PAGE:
Schulz's MediaCom VOD Picks
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Kill to Shoot: "Nightcrawler," "Before I Go to Sleep," "The Best of Me," "Galapagos 3D: Nature’s Wonderland," and "The Galapagos Affair: Satan Came to Eden" PDF Print E-mail
Movies - Reviews
Written by Mike Schulz   
Sunday, 02 November 2014 20:54

Jake Gyllenhaal in NightcrawlerNIGHTCRAWLER

Writer/director Dan Gilroy’s Nightcrawler is the tale of an obsessive creep who becomes a dedicated entrepreneur in the field of exploitation journalism, and it stars Jake Gyllenhaal. Hoo boy does it star Jake Gyllenhaal. Two days after seeing the film, I’m still not sure what it was aiming to be: a scuzzy urban thriller? A dark comedy? A withering social critique in the vein of Network? All of the above? But what it winds up being is nearly two full hours of The Jake Gyllenhaal Show, a movie that would barely exist if not for the feral, ferociously busy performance of its lead. In this particular case, not existing wouldn’t have been the worst thing in the world.

 
How the Grinch Stole Brooklyn: "St. Vincent," "John Wick," and "Ouija" PDF Print E-mail
Movies - Reviews
Written by Mike Schulz   
Sunday, 26 October 2014 17:15

Jaeden Lieberher and Bill Murray in St. VincentST. VINCENT

St. Vincent stars Bill Murray as the titular (if decidedly un-saintly) Vincent, a cranky, disheveled grump who may be the meanest man in Brooklyn, if not all of New York. He speaks in a honking regional dialect and guzzles brown liquor by the quart, and his only pals are a pair of fellow barflies and the local hooker-with-a-heart-of-gold. He’s frequently seen chain-smoking in a porkpie hat with oversize sunglasses, and spends his days at the track making losing bets with his bookie. At his ramshackle home, he watches old Abbott & Costello movies on an ancient television and, when drunk, drives straight over his white picket fence. When a neighbor kid needs to use a pay phone, Vincent begrudgingly gives him a dime for the call. Given all this, in what year would you guess St. Vincent takes place? 1957? 1958?

 
Tanks. A Lot.: "Fury" PDF Print E-mail
Movies - Reviews
Written by Mike Schulz   
Sunday, 19 October 2014 15:06

Brad Pitt in FuryFURY

Granted, I haven’t seen Birdman yet, but it’s hard to imagine any movie this year featuring a more kick-ass title character than the one in writer/director David Ayer’s Fury. A battered but still indomitable Sherman tank plowing through Nazi Germany at the tail end of World War II – its name imprinted, twice, on the tank’s cannon – Fury is both an amazing destructive force and a desperately needed safe haven for its five-man platoon. Our heroic tank also boasts more personality than any human on-screen, but in the case of this particular film, that’s relatively easy to forgive.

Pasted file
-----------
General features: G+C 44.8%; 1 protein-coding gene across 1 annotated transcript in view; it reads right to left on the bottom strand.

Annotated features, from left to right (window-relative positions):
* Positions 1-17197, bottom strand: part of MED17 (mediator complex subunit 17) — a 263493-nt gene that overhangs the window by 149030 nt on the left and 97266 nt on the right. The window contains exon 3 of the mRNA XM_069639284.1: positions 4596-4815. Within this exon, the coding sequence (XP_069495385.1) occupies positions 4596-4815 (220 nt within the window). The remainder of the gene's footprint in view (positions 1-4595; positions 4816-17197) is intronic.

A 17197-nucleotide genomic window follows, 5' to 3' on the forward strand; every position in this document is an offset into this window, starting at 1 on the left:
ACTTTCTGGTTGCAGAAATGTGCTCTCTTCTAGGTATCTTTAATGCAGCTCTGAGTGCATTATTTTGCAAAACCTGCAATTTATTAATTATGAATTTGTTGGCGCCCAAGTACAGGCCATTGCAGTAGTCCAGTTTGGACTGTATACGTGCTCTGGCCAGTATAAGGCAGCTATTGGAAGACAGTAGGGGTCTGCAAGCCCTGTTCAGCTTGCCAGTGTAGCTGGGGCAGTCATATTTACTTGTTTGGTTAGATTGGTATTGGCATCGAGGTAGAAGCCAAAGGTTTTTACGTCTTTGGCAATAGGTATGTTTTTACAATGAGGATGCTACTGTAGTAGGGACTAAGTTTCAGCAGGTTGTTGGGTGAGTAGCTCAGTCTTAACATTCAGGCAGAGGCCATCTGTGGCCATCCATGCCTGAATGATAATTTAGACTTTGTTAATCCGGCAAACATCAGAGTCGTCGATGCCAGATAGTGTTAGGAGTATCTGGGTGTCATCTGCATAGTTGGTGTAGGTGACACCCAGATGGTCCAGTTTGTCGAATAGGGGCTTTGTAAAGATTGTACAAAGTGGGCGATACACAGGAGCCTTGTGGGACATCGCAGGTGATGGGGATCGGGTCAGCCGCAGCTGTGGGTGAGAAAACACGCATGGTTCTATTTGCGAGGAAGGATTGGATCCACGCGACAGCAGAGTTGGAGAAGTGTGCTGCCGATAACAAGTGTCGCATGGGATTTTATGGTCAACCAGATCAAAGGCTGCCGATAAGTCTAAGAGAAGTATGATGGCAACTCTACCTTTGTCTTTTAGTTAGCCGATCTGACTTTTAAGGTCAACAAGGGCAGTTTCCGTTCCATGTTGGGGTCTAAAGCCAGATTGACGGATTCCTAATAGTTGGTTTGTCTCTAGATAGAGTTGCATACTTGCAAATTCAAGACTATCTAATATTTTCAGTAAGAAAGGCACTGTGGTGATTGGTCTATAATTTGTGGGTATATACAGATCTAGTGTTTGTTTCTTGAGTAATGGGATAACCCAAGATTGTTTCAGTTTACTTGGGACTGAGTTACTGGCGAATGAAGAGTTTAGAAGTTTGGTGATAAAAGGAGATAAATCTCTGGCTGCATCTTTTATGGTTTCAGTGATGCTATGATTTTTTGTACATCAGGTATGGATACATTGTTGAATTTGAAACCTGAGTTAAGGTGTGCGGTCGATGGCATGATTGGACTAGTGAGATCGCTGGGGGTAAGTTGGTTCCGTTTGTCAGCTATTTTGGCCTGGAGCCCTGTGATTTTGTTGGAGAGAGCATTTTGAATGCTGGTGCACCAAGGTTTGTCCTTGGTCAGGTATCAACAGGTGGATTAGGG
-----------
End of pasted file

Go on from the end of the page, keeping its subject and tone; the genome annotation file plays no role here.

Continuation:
"Women & Children" First: "Men, Women & Children," "The Book of Life," "Meet the Mormons," "The Skeleton Twins," and "Venus in Fur" PDF Print E-mail
Movies - Reviews
Written by Mike Schulz   
Sunday, 19 October 2014 14:56

Rosemarie DeWitt and Adam Sandler in Men, Women & ChildrenMEN, WOMEN & CHILDREN

The single most definitive shot in director/co-writer Jason Reitman’s “Ee-e-eek! The Internet!” melodrama Men, Women & Children is one from the previews, in which Ansel Elgort trudges toward dozens of fellow high-schoolers, all of whom are so fixated on their phones that they can’t see anything, or anyone, directly in front of them.

 
From Rad to Worst: "Alexander & the Terrible, Horrible, No Good, Very Bad Day," "Dracula Untold," "Addicted," and "The Judge" PDF Print E-mail
Movies - Reviews
Written by Mike Schulz   
Sunday, 12 October 2014 14:12

Steve Carell, Jennifer Garner, Elise or Zoey Vargas, Ferris Dorsey, and Ed Oxenbould in Alexander & the Terrible, Horrible, No Good, Very Bad DayFriday, October 10, 10:05 a.m.-ish: My latest quartet of screenings starts with an adaptation of the beloved children’s book Alexander & the Terrible, Horrible, No Good, Very Bad Day. It’s a shame that the title has already eaten up about half my word count, because I now have far less space in which to rave about this surprisingly fantastic family comedy whose unforced cheerfulness is matched by its completely unexpected wit.

 
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